I’ve danced to this song many times over the years and to hear it on the night of the Flood Relief was a surprise.  Thank you, Ian, for your work on behalf of Albertans over all of these years.

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My Thoughts on Tim Hortons…AGAIN

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Recently, the media shared with us that according to the Zagat Survey of Fast Food Favourites, Tim Hortons ranked within the top five.  I have to say that while the public may find their menu popular…and their coffee too, according to this one artist-chick, their stance on stewardship and the environment is in serious need of revision!  I cleaned up some days, between 30 and 50 Tim Horton’s on each walk while exploring whether I might change the landscape, one bag at a time.  In fact, one day I walked over to the Tim Hortons located on the edge of Frank’s Flats and approached the manager with 71 cups collected in a single day and asked if he might offer me a rebate or even turn those cups in for recycling.

The manager explained that, as yet, Alberta does not have the capability of washing the lining product from the cups and so the cups, primarily made of paper, can not be recycled.  There are no incentives offered for returning the cups either and so a large number of people out for their evening/morning/Sunday strolls just pitch their cups and plastic lids into the pond or along its edge.  Like many other Albertans, they surely believe that over time these products will break down in the weather and such, but nah…unfortunately, they just become smaller and smaller pieces of those things that they are.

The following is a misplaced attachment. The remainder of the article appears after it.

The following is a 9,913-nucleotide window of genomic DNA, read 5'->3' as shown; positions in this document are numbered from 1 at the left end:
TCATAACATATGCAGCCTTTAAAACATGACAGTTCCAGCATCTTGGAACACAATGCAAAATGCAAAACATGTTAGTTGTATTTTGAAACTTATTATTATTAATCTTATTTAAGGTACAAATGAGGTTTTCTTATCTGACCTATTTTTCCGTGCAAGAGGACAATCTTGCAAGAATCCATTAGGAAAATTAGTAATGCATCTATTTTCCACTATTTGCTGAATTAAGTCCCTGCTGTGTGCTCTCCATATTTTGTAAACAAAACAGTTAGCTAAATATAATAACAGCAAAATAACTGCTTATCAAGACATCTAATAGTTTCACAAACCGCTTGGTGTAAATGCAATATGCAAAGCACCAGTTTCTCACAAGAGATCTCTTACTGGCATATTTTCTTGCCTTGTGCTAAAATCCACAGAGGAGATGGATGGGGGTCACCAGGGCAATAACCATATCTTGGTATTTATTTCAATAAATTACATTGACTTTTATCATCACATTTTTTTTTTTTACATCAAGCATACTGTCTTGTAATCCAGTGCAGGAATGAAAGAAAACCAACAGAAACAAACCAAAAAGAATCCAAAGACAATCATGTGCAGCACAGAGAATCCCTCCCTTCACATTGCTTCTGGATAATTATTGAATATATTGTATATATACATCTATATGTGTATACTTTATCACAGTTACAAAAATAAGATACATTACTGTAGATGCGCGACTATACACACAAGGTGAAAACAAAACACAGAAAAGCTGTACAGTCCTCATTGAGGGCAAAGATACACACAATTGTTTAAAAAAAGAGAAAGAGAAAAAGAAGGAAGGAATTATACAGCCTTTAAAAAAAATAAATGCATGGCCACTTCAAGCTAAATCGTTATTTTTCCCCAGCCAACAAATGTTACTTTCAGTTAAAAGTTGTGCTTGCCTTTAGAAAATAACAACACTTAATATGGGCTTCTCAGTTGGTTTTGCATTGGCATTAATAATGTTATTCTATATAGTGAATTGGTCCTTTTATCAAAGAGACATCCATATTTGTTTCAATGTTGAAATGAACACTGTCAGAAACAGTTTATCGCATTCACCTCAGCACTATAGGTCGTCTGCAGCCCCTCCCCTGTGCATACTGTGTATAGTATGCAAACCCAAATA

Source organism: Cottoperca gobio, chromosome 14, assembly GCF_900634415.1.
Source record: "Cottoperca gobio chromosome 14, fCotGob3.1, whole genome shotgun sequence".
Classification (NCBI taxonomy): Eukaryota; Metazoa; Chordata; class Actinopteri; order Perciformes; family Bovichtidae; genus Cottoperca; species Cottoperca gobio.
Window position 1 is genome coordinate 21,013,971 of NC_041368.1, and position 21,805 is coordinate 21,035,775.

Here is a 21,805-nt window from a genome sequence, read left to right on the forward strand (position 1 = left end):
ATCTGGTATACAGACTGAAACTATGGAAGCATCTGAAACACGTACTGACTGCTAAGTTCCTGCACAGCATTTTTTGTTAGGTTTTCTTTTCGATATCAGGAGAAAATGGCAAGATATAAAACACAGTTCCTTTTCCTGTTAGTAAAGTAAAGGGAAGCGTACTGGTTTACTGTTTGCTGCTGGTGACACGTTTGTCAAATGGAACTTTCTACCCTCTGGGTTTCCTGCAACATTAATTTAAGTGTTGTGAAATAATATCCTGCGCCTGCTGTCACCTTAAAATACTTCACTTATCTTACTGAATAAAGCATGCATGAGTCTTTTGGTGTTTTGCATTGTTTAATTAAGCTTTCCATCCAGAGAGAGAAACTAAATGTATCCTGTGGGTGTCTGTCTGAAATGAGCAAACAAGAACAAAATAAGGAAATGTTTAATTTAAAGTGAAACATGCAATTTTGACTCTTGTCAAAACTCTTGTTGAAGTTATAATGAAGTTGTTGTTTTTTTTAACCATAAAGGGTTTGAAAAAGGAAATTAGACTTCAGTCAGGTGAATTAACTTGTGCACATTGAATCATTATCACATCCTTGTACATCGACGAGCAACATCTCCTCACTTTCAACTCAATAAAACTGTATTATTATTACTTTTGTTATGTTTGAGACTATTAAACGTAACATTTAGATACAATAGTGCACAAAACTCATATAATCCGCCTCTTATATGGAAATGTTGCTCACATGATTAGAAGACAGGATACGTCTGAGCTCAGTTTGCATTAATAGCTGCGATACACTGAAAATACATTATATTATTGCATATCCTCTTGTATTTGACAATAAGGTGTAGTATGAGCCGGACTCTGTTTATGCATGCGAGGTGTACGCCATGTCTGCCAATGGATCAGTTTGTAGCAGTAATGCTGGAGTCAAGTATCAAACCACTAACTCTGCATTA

I revisited this location to see how it has been doing…from a view of the big picture, it continues to be a pristine and beautiful place…hmmm…but, look up close and you will see a different sort of picture.

When I contacted Tim Hortons about their stewardship efforts, I was directed to their link on their website.  It explains goals of diminishing waste and environmental impact by 5%...again and again…if you look into it, over the last several years.  However, there is no acknowledgment of having reached any of those targets.  Tim Hortons sponsors various clean-up efforts in the city, but rarely do you hear of larger efforts to change the type of products they use or to design a new and cost efficient technology to deal with the recyle of their cups.

Who Sat on That Lawn Mower? Changing the Landscape: One Bag At a Time